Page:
The Debt Ceiling Is Suddenly Only 8 Weeks Away

Let our journalists help you make sense of the noise: Subscribe to the Mother Jones Daily newsletter and get a recap of news that matters.

Remember that debt limit donnybrook we were all expecting this December? Turns out everyone was being a wee bit too optimistic about that:

Treasury Secretary Jacob Lew told Congress on Monday that after mid-October, the government would be able to make payments “with only the cash we have on hand on any given day.” In a letter to House Speaker John Boehner (R., Ohio), Mr. Lew projected the Treasury would have roughly $50 billion on hand by mid-October, and said this level “would be insufficient to cover net expenditures for an extended period of time.”

Mr. Lew also said that “on certain days, net expenditures could exceed such a cash balance,” which might mean the government couldn’t pay all its bills.

….The mid-October time frame is sooner than many on Capitol Hill had anticipated….Some believed that the government’s improving fiscal condition, bolstered by rising tax revenue and money coming in from Fannie Mae and Freddie Mac, could give the Treasury even more time, potentially until sometime in December.

Politically, this means that Republicans don’t really have the option of quickly passing a 2014 budget (or a short-term continuing resolution) and then taking some time off to plan for their latest round of debt ceiling hostage-taking at the end of the year. If mid-October really is the drop-dead date, it means that budget negotiations in late September and debt ceiling negotiations in early October pretty much run right into each other. It’s Fiscal Cliff v2.0.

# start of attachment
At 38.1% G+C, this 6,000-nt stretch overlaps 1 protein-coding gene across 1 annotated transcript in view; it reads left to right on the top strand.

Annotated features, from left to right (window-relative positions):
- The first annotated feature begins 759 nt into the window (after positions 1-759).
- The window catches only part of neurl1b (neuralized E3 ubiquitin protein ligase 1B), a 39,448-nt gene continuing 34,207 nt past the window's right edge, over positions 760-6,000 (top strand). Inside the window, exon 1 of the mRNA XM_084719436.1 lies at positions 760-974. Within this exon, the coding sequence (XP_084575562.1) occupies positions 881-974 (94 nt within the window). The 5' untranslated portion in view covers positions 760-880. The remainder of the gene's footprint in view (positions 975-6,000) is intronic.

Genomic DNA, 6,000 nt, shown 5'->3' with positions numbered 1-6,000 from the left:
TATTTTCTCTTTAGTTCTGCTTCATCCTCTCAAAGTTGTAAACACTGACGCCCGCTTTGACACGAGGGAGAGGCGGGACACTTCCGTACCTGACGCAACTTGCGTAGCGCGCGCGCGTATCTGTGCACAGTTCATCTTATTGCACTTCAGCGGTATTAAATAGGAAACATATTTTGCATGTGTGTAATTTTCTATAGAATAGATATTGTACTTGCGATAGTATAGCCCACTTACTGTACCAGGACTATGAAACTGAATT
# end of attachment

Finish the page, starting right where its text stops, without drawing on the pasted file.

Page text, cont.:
I don’t quite know what this does to John Boehner’s fragile attempts to keep the lunatic wing of his party under control. Nothing good, probably. I’m also not sure what it does to President Obama’s promise not to negotiate over the debt ceiling. If all of this stuff get munged together, then everyone’s going to get mighty hazy mighty fast about what exactly is being negotiated.

So that’s that. Hazy is the new outlook. Stay tuned.


Headshot of Editor in Chief of Mother Jones, Clara Jeffery

It sure feels that way to me, and here at Mother Jones, we’ve been thinking a lot about what journalism needs to do differently, and how we can have the biggest impact.

We kept coming back to one word: corruption. Democracy and the rule of law being undermined by those with wealth and power for their own gain. So we're launching an ambitious Mother Jones Corruption Project to do deep, time-intensive reporting on systemic corruption, and asking the MoJo community to help crowdfund it.

We aim to hire, build a team, and give them the time and space needed to understand how we got here and how we might get out. We want to dig into the forces and decisions that have allowed massive conflicts of interest, influence peddling, and win-at-all-costs politics to flourish.

It's unlike anything we've done, and we have seed funding to get started, but we're looking to raise $500,000 from readers by July when we'll be making key budgeting decisions—and the more resources we have by then, the deeper we can dig. If our plan sounds good to you, please help kickstart it with a tax-deductible donation today.

Thanks for reading—whether or not you can pitch in today, or ever, I'm glad you're with us.

Signed by Clara Jeffery

Clara Jeffery, Editor-in-Chief

payment methods

We Recommend